GALLERY: Behind the scenes at Ben & Jerry's new biodigester

Ben & Jerry's has become the first ice cream company in the world to power its factory using its own ice cream. Edie took a trip to the company's European factory in the Netherlands to take a closer look at 'The Chunkinator'.

Making scoops, closing loops: Edie visited the Ben & Jerry's factory in the Netherlands

Making scoops, closing loops: Edie visited the Ben & Jerry's factory in the Netherlands

The Biopaq AFR Biodigester is Ben & Jerry's latest sustainability project at its creation station in Hellendorn. The innovative contraption converts wasted milk, cream, syrups and pieces of fruit from the production process into energy - which currently covers 50% of the factory's yearly power requirements. (Scroll down for gallery).

"By piloting innovative technology like the biodigester and linking it to other technologies we can help to ensure a more secure energy supply now and in the future," explains factory manager Casper Louw. "Our goal is to reduce waste at the source, first. Then, recognizing that there always a waste stream from production, what is the best way to use it in a productive manner?

"The biodigester gives Ben & Jerry's the opportunity to take what had been a waste and turn it into a benefit for our business - producing our own energy."

How it works...

Having completed one year of testing and a year and half of trial runs, the bidoigester is now able to utilise all of the waste water produced at the factory to good use, and about half of the litres of waste ice cream - from Karamel Sutra to Phish Food, The Chunkinator has so far powered over 16 million pints of Ben & Jerry's ice cream since its launch.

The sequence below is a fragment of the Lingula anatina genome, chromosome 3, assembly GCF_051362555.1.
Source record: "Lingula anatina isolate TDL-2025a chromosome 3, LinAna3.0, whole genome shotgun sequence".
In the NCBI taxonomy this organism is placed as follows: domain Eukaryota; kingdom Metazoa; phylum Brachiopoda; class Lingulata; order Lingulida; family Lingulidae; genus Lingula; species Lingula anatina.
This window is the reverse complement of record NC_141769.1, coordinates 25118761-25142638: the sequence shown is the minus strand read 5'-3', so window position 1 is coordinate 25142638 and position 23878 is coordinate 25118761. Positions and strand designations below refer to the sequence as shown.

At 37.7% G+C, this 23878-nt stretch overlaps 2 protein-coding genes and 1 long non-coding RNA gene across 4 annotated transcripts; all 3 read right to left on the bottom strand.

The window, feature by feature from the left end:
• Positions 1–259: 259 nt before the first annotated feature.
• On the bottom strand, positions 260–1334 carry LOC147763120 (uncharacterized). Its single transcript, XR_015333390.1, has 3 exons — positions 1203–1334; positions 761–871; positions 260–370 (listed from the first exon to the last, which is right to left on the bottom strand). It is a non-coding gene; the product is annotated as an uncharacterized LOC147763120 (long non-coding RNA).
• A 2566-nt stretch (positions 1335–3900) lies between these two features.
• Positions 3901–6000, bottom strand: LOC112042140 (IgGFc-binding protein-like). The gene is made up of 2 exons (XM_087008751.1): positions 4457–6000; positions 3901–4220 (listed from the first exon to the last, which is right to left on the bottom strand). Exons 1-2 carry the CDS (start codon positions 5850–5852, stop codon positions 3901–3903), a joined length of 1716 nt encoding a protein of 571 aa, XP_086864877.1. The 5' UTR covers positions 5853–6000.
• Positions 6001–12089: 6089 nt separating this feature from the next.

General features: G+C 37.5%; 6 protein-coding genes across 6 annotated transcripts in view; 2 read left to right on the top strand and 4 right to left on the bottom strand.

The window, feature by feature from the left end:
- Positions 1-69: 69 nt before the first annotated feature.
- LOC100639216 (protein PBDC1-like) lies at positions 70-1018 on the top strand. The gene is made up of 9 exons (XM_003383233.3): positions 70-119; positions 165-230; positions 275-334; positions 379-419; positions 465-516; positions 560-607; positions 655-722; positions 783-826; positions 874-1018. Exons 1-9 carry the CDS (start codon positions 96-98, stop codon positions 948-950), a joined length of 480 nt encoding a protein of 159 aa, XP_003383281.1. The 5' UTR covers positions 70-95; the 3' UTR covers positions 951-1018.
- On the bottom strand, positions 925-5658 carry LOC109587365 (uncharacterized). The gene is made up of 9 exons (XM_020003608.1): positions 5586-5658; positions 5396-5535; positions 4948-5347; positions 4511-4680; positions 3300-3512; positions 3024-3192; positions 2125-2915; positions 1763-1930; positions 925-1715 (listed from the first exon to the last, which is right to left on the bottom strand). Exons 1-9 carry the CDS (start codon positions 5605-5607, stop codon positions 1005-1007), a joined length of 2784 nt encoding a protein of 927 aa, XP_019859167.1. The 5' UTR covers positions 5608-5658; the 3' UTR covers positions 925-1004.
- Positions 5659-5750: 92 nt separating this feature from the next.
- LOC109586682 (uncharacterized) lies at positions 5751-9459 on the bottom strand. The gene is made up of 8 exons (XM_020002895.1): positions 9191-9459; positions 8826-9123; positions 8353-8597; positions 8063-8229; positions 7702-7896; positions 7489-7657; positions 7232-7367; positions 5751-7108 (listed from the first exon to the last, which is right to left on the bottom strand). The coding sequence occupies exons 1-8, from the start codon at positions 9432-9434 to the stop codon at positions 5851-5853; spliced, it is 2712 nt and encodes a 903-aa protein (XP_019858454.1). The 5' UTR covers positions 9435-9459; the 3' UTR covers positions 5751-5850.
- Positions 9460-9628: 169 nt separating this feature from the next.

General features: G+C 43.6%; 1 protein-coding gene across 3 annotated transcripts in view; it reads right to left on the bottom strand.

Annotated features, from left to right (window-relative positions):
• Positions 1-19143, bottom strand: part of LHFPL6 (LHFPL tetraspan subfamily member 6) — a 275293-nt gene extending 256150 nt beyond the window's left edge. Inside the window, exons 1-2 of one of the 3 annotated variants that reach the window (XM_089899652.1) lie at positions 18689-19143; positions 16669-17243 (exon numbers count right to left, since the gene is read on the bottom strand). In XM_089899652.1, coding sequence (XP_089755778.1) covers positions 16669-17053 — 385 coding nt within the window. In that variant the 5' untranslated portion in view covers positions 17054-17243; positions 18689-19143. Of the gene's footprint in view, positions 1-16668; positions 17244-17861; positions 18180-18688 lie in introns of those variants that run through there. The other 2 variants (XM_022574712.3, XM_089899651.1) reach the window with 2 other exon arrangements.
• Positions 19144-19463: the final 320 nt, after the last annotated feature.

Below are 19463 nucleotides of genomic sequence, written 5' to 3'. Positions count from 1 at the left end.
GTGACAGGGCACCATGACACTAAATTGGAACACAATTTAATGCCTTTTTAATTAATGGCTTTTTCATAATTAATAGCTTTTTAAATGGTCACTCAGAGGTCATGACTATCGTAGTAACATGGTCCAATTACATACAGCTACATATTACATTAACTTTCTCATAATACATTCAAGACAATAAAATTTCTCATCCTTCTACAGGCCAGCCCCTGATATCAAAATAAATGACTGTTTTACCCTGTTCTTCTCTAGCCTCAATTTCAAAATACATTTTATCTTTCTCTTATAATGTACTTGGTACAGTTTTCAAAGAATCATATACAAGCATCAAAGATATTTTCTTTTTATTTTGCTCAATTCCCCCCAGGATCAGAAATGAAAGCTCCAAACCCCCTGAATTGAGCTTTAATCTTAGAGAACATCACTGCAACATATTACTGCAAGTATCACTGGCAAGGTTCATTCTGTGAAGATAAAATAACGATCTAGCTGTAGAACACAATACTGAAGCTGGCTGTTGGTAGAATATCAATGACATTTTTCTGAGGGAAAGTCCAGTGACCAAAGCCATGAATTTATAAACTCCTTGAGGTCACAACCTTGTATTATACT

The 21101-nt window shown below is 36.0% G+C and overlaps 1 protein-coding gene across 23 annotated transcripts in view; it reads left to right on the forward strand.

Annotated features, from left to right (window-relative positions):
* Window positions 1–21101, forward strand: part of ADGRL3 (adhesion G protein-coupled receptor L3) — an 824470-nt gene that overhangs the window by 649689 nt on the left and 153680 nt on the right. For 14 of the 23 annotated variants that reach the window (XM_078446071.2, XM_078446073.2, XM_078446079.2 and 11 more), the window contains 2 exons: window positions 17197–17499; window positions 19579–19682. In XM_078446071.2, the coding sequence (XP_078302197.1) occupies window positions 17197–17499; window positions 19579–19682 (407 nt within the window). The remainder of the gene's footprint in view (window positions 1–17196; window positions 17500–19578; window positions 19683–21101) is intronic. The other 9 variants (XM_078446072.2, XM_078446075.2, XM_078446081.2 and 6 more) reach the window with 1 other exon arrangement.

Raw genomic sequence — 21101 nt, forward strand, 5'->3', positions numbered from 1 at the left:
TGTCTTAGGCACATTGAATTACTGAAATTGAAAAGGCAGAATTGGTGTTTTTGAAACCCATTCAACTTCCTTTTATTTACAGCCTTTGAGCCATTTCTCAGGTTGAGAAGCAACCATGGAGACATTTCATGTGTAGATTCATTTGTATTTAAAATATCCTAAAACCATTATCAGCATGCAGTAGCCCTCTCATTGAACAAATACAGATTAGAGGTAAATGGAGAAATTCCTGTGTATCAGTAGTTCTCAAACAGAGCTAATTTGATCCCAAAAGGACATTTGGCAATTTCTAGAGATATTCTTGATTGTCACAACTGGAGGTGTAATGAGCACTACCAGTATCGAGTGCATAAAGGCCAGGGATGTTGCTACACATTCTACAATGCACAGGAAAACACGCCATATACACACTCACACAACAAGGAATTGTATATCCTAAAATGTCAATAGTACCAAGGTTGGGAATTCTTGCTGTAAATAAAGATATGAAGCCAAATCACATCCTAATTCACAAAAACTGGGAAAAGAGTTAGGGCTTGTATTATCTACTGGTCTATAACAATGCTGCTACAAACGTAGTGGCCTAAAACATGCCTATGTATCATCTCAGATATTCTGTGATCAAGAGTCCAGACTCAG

Around 15m3 of excess ice cream chunks are fed into the tank every hour, where natural micro-organisms break down the particles, turning them into biogas. The system is also fed waste water - which is created as a bi-product of cleaning the ice cream factory - at a rate of 6m3 an hour.

Biogas from the machine is passed to Ben & Jerry's new GreEnergy heat conversion system, where a separate tank act as a 'battery'; insulating water at the correct temperatures for ice cream creation, dramatically reducing the need for natural gas to heat the plant. 

"We are currently feeding the biodigester more and more, so that in the future it will be able to convert all of our waste ice cream to energy," adds Louw.

GALLERY: Ben & Jerry's Biodigester

Ben & Jerry's use anaerobic digestion as one element part of its environmental commitments. Earlier today (27 June), edie reported that the company is stepping up its efforts to reduce CO2 emissions with a move towards 'carbon insetting' to improve supply chain resilience and resource efficiency.

Luke Nicholls


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